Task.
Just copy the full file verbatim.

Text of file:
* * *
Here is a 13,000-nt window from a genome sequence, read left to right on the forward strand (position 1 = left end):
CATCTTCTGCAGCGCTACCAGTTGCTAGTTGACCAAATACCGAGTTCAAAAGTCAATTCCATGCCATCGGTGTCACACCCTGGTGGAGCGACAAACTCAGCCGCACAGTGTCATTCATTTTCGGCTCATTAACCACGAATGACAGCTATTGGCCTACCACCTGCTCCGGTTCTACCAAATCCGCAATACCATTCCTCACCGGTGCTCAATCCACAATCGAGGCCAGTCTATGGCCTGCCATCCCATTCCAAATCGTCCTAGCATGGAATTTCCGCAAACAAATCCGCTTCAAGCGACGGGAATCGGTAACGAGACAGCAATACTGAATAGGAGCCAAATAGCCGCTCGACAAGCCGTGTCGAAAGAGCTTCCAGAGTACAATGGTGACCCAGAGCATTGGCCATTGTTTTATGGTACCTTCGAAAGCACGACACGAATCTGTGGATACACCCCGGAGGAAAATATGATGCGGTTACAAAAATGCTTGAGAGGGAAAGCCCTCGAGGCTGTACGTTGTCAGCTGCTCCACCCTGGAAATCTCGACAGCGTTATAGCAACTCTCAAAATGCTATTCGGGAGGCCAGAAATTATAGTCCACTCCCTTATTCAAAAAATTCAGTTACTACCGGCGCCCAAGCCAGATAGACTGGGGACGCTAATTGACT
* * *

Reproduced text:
Here is a 13,000-nt window from a genome sequence, read left to right on the forward strand (position 1 = left end):
CATCTTCTGCAGCGCTACCAGTTGCTAGTTGACCAAATACCGAGTTCAAAAGTCAATTCCATGCCATCGGTGTCACACCCTGGTGGAGCGACAAACTCAGCCGCACAGTGTCATTCATTTTCGGCTCATTAACCACGAATGACAGCTATTGGCCTACCACCTGCTCCGGTTCTACCAAATCCGCAATACCATTCCTCACCGGTGCTCAATCCACAATCGAGGCCAGTCTATGGCCTGCCATCCCATTCCAAATCGTCCTAGCATGGAATTTCCGCAAACAAATCCGCTTCAAGCGACGGGAATCGGTAACGAGACAGCAATACTGAATAGGAGCCAAATAGCCGCTCGACAAGCCGTGTCGAAAGAGCTTCCAGAGTACAATGGTGACCCAGAGCATTGGCCATTGTTTTATGGTACCTTCGAAAGCACGACACGAATCTGTGGATACACCCCGGAGGAAAATATGATGCGGTTACAAAAATGCTTGAGAGGGAAAGCCCTCGAGGCTGTACGTTGTCAGCTGCTCCACCCTGGAAATCTCGACAGCGTTATAGCAACTCTCAAAATGCTATTCGGGAGGCCAGAAATTATAGTCCACTCCCTTATTCAAAAAATTCAGTTACTACCGGCGCCCAAGCCAGATAGACTGGGGACGCTAATTGACT